Woman in Gold is based on a true story, and only a handful of significant historical details have been changed. So why is it that so much of this movie feels so phony? The film boasts handsome production design and a talented cast, but almost every one of its big emotional moments somehow manage to feel unconvincing. This is the kind of thing that gives “Oscar bait” a bad name – the sort of pedigreed, professionally-crafted but entirely conventional historical drama that feels as if it was made for the sole purpose of winning awards.
In 1907, artist Gustav Klimt was commissioned to paint a portrait of Adele Bloch-Bauer (played in flashbacks by Antje Traue, Man of Steel), a wealthy Viennese woman. Decades later, the painting would be stolen by the Nazis. It was recovered by the Austrian government after the war, and given a prominent place in a government museum. Now, the painting's rightful owner wants it back.
That would be Maria Altmann (Helen Mirren, The Queen), who is Bloch-Bauer's niece. The painting held a prominent place in Maria's home during her youth, and she has a fairly solid legal claim on the work given that her father was the one who commissioned the portrait. However, the painting known as “Woman in Gold” has become so much more than a portrait. It's a significant piece of Austria's cultural identity, and valued at over $100 million. The Austrian government isn't just going to give something that valuable back because it's the right thing to do.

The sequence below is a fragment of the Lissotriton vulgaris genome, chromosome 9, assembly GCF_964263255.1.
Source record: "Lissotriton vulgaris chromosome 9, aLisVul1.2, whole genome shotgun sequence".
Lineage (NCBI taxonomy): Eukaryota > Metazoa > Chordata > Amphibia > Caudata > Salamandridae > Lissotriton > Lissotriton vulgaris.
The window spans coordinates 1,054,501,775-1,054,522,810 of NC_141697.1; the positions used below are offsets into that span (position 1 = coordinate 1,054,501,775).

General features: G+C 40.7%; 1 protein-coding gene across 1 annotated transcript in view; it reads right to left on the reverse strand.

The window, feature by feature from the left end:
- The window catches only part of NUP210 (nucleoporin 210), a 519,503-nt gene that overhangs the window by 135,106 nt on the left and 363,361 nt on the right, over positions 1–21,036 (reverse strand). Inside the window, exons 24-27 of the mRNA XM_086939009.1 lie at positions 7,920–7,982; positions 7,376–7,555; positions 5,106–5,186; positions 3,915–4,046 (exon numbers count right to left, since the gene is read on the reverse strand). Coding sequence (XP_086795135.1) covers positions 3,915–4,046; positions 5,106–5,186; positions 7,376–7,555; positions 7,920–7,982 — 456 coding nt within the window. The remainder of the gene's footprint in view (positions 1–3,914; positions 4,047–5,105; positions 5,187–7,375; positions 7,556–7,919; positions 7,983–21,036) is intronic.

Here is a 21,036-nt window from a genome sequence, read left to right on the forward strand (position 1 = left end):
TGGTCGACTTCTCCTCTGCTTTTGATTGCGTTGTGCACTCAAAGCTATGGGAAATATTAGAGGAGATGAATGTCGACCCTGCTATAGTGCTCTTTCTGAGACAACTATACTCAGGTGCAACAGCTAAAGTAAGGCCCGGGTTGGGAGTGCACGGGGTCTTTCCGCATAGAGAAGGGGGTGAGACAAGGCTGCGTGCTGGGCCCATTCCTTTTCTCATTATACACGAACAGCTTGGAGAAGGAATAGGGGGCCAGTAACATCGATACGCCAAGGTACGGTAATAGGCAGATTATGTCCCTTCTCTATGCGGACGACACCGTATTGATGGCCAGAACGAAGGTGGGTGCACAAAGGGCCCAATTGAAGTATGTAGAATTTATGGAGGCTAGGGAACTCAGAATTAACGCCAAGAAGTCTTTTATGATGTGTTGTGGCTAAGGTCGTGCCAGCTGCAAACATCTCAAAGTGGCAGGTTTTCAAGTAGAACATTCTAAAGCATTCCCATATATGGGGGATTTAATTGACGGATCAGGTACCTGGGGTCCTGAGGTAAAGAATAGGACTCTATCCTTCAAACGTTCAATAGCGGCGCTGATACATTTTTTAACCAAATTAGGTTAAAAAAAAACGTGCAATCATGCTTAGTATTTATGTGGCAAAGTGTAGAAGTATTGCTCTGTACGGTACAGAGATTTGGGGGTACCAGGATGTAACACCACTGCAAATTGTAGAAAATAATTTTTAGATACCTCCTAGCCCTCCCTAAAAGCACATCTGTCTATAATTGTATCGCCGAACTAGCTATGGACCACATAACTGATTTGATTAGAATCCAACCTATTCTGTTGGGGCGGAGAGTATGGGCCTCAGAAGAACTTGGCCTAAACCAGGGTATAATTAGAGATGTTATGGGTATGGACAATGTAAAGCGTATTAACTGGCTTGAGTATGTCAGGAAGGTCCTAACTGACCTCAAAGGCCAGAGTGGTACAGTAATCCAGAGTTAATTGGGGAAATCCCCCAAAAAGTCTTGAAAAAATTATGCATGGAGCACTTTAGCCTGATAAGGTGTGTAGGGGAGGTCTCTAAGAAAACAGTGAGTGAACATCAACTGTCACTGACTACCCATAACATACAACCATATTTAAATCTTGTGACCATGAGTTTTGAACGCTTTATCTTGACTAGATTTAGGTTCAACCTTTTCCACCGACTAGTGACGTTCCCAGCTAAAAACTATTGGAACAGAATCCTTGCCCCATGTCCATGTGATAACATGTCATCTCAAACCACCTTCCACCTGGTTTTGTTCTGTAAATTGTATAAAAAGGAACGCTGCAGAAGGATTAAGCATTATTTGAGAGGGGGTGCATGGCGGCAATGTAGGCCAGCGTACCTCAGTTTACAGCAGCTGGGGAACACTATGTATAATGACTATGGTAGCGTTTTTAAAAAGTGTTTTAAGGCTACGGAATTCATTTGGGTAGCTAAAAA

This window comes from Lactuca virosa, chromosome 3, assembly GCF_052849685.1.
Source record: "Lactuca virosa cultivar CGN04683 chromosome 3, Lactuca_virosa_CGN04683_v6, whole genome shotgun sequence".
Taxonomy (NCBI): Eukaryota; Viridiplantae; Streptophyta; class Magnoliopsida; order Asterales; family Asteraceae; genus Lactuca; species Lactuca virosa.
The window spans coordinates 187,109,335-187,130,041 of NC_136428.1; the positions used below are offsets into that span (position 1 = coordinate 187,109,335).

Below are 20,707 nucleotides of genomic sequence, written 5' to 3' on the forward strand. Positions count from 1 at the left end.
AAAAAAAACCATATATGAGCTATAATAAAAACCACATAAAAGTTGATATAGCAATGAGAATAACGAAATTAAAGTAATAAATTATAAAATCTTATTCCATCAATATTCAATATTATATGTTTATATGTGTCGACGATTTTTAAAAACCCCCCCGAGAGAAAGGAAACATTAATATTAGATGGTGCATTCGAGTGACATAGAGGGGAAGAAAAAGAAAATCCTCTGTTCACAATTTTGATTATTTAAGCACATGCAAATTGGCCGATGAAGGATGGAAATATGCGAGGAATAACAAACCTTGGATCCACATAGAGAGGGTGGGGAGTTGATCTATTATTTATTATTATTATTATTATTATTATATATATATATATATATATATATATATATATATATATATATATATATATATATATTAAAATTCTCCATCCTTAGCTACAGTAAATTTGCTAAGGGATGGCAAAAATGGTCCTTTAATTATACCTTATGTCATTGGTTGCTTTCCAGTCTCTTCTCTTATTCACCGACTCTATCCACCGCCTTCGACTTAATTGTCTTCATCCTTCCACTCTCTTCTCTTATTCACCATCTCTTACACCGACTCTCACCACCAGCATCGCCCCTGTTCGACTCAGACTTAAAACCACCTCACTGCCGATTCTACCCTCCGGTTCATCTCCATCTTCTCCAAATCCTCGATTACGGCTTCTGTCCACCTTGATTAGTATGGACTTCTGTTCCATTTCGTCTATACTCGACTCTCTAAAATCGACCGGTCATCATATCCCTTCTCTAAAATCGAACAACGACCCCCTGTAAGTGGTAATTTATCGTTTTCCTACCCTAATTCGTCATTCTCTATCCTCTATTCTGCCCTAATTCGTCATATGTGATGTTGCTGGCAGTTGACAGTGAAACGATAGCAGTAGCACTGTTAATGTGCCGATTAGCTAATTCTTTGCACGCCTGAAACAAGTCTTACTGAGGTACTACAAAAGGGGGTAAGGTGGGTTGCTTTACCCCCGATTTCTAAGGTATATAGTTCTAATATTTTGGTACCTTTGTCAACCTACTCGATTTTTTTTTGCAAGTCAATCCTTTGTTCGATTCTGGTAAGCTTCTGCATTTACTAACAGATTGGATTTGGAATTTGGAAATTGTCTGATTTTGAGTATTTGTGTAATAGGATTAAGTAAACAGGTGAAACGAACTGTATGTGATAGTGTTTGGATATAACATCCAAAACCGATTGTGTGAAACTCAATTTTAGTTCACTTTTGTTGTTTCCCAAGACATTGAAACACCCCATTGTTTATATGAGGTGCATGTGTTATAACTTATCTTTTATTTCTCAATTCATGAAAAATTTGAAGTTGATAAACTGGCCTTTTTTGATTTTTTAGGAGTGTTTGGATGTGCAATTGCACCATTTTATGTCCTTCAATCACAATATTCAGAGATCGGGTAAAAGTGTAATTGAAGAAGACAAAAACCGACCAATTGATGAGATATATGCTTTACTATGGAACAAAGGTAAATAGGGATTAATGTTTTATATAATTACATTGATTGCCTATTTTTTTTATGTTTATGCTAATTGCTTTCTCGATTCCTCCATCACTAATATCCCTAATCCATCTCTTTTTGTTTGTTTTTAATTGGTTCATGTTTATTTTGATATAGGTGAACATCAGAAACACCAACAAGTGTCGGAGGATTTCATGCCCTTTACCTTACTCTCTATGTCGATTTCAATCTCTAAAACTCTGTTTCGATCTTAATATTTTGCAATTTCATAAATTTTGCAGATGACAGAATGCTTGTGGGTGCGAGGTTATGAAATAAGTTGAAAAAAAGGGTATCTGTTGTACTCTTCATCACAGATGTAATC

Enter Randy Schoenberg (Ryan Reynolds, Green Lantern), a young lawyer who has struggled to make a name for himself in the legal profession. This would be frustrating for any attorney, but in Randy's case there's the added pressure of living up to his family name: his father was a powerful judge, and his grandfather was the great composer Arnold Schoenberg. Randy doesn't know much about art restitution law, but he listens to Maria's story and agrees to take a look at the case. Soon enough, Maria and Randy are off to Austria, where a local journalist (Daniel Bruhl, Rush) agrees to help them conduct a little cultural research.
After the exposition-heavy early scenes, the film transforms into three different types of movies. Unfortunately, only one of them is good. First, it's a cutesy buddy comedy between Reynolds and Mirren. The latter is a great actress who is seemingly capable of doing just about anything, but Woman in Gold too often reduces her to playing a tired riff on a “Miss Daisy”-style character – the sort elderly woman who is persistently stubborn in ways that are occasionally frustrating but mostly adorable. Meanwhile, Reynolds sighs, rolls his eyes and says “really?” a lot. The actors deserve better than this limp sitcom material.